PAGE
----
Among patients who have been successfully treated for throat cancer, a common side effect of treatment is damage to the salivary glands. The radiation used to kill the tumor can also cause the salivary glands to stop working, which can make normal activities like eating,  swallowing and talking difficult and painful.

At Christiana Care’s Helen F. Graham Cancer Center & Research Institute, cancer researchers Robert Witt, M.D., FACS, and Swati Pradhan-Bhatt, Ph.D., are on a quest to solve this problem through the development of artificial salivary glands.

“Our goal is to return the function of the patient’s salivary glands and reduce human suffering … to relieve the debilitating lack of saliva in a patient who has undergone radiation treatments,” said Dr. Witt, the clinician/scientist principal investigator in the four-year initiative that began in 2012, and director of the Multidisciplinary Head and Neck Oncology Clinic at the Graham Cancer Center. “These are patients who have lost the ability to swallow properly, to enjoy food and liquids, and lack a sense of taste. They also are prone to many dental problems.”

Working at the Center for Translational Cancer Research at the Helen F. Graham Cancer Center & Research Institute, Dr. Witt and Dr. Pradhan-Bhatt are national leaders working toward the development of artificial salivary glands. The research focuses on ways to grow cells taken from patients before they undergo radiation treatment. Ultimately, doctors will re-implant the patients’ own cells back into their damaged salivary glands when radiation is complete, enabling them to restore their salivary glands.

Even before the launch of the National Institutes of Health funded study, Dr. Witt began the research with financial help from the philanthropy of a patient. His early success helped advance the research to a level where a proposal in 2012 for federal funding from NIH’s National Institute of Dental and Craniofacial Research became feasible.

Magnified view of a salivary spheroid growing in a hyaluronic-acid-based hydrogel.
Magnified view of a salivary spheroid growing in a hyaluronic-acid-based hydrogel.

Dr. Pradhan-Bhatt is senior research scientist and director of tissue engineering at the Center for Translational Cancer Research. Early in her work with Dr. Witt and Cindy Farach-Carson, Ph.D., vice-provost for Translational Bioscience at Rice University in Houston, she discovered a technique to isolate salivary acinar cells in a lab culture. Acinar cells are one of three basic building block cells — responsible for water and enzyme production — comprising salivary glands.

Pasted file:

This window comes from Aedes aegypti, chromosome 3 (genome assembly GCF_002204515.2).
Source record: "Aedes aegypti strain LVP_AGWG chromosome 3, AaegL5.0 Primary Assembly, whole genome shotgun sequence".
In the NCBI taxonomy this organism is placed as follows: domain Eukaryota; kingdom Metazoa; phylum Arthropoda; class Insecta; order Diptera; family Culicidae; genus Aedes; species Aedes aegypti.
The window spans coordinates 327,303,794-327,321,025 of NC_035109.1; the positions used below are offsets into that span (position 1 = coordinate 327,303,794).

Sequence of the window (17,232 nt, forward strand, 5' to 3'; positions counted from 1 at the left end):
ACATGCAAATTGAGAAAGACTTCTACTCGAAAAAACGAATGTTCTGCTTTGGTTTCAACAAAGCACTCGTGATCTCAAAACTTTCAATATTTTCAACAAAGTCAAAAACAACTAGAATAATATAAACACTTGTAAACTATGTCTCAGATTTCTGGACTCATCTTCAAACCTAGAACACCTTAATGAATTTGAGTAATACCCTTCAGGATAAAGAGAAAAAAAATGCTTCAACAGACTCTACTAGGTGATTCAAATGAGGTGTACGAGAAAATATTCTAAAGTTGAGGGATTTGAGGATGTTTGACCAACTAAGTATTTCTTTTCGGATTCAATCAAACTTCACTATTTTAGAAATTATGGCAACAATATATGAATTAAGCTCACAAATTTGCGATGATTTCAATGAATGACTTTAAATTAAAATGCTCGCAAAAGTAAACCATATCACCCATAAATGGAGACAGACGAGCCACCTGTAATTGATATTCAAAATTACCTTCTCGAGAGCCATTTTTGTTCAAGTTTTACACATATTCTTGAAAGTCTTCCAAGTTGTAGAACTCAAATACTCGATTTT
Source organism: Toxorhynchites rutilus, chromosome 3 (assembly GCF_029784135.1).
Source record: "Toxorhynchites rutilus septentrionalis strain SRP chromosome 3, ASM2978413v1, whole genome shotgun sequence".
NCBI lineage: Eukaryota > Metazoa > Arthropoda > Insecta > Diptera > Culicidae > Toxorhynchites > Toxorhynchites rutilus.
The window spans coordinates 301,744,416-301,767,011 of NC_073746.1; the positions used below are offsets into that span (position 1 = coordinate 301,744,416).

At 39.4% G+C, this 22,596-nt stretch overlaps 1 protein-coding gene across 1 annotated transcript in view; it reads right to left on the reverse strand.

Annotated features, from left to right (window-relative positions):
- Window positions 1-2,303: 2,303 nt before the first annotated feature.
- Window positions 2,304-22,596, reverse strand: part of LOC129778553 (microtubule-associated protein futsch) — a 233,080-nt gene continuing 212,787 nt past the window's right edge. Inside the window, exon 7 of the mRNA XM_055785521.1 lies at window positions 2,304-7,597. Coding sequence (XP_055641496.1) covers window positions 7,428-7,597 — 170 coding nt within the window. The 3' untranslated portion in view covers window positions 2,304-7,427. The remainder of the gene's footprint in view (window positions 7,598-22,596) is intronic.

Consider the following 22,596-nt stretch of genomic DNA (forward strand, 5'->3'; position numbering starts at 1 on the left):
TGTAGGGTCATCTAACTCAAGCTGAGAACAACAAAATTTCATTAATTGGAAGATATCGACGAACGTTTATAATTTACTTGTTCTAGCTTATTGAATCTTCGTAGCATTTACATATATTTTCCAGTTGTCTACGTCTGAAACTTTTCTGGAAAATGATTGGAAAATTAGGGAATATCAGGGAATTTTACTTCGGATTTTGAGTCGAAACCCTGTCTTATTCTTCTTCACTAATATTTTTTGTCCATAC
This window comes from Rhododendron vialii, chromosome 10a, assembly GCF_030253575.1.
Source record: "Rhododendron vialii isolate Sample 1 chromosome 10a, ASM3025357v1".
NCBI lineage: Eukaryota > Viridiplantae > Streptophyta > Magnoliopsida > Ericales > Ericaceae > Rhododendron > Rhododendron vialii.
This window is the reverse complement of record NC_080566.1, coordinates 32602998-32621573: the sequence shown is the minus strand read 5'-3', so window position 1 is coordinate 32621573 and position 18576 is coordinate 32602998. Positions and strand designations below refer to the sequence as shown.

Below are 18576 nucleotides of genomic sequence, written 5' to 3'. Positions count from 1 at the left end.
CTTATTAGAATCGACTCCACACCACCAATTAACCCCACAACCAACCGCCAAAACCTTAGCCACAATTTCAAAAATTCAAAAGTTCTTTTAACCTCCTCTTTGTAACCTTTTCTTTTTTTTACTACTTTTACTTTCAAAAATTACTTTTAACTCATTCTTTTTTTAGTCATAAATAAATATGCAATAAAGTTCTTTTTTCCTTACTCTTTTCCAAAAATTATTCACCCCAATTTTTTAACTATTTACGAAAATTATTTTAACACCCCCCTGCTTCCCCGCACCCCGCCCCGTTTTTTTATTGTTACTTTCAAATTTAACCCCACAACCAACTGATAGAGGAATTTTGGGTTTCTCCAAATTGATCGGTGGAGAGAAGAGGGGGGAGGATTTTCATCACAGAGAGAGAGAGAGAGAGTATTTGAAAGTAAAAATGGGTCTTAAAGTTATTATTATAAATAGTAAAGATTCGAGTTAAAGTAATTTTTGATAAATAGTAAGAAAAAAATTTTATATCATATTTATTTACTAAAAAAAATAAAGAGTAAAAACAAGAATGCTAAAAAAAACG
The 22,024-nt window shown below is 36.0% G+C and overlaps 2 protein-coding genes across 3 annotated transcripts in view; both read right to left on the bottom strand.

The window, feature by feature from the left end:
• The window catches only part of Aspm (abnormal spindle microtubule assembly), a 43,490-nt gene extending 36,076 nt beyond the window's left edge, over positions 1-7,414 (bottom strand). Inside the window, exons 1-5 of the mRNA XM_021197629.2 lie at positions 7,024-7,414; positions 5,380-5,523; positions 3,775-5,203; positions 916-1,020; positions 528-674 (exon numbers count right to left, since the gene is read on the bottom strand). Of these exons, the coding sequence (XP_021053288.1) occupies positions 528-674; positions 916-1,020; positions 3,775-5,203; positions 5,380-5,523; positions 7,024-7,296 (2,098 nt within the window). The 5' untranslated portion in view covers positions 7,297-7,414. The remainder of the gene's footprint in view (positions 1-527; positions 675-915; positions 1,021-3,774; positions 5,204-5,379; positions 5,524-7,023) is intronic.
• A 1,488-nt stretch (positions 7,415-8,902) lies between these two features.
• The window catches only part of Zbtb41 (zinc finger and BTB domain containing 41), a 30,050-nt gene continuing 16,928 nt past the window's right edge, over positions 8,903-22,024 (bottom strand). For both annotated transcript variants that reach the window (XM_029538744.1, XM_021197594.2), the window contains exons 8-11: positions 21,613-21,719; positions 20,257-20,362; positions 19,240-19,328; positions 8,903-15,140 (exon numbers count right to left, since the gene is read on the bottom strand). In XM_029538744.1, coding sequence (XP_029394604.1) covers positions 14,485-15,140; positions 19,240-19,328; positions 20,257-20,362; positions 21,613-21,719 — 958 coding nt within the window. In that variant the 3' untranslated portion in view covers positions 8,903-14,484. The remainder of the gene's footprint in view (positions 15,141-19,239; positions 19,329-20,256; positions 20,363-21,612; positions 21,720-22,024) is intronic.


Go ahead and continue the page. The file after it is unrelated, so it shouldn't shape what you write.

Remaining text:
Now in the fourth year of the four-year grant, researchers under Dr. Witt and Dr. Pradhan-Bhatt have isolated and observed how another building block cell, the myoepithelial cell, found wrapped around the secretory lobule in native tissue, undergoes contraction in response to a neurotransmitter chemical that activates a biological response. This contraction is thought to be the major way in which saliva is expelled from the secretory lobule so that it can flow into the mouth.

“We are trying to follow the actual steps of human development, where the salivary gland cells start to branch, just like you would see in a growing tree,” said Dr. Pradhan-Bhatt. “These branching structures require the same growth factors and extracellular matrix proteins found in human development, yet it can all occur in the lab within a cell-friendly scaffold or housing called a hydrogel, which is human-compatible and absorbable.

“Additionally, Dr. Xinqiao Jia, a materials scientist/engineer at the University of Delaware, has invented micro- and nano-sized hydrogel particles that can be added into our hydrogels to allow for growth factor release into our implants. The scaffold allows cells to grow in spheroid structures that merge, forming lobes that closely resemble the ones found in the developing salivary gland. Working with our materials science and engineering colleagues, we are trying to tune the properties of the hydrogels as closely as possible to mimic the native human tissue microenvironment.”

Other principal investigators named in the 2012 NIH grant include Dr. Farach-Carson and Dr. Xinqiao Jia. The team also includes Randall Duncan, Ph.D., professor, Department of Biological Sciences at the University of Delaware, and Dan Harrington, Ph.D., from the BioSciences Department at Rice University. “Their work is of enormous importance, and they play an essential role in this great honor,” Dr. Witt said.

Research project grants, known as R01, are highly competitive. NIH awards them to specified projects that a named investigator or investigators perform. Dr. Witt is the first physician at Christiana Care to achieve the role of Principal Investigator for an NIH grant through work done at Christiana Care. The team is preparing to make application for a four-year extension of funding for the project.

The Center for Translational Cancer Research seeks to quickly move laboratory “bench” research to the bedside by applying basic science toward potential therapies. Established in 2004, the Center for Translational Cancer Research is a formal collaborative program among the Helen F. Graham Cancer Center & Research Institute, the University of Delaware, A.I. duPont Children’s Hospital and the Delaware Biotechnology Institute. It also includes the High-Risk Familial Cancer Registry and the Tissue Procurement Center.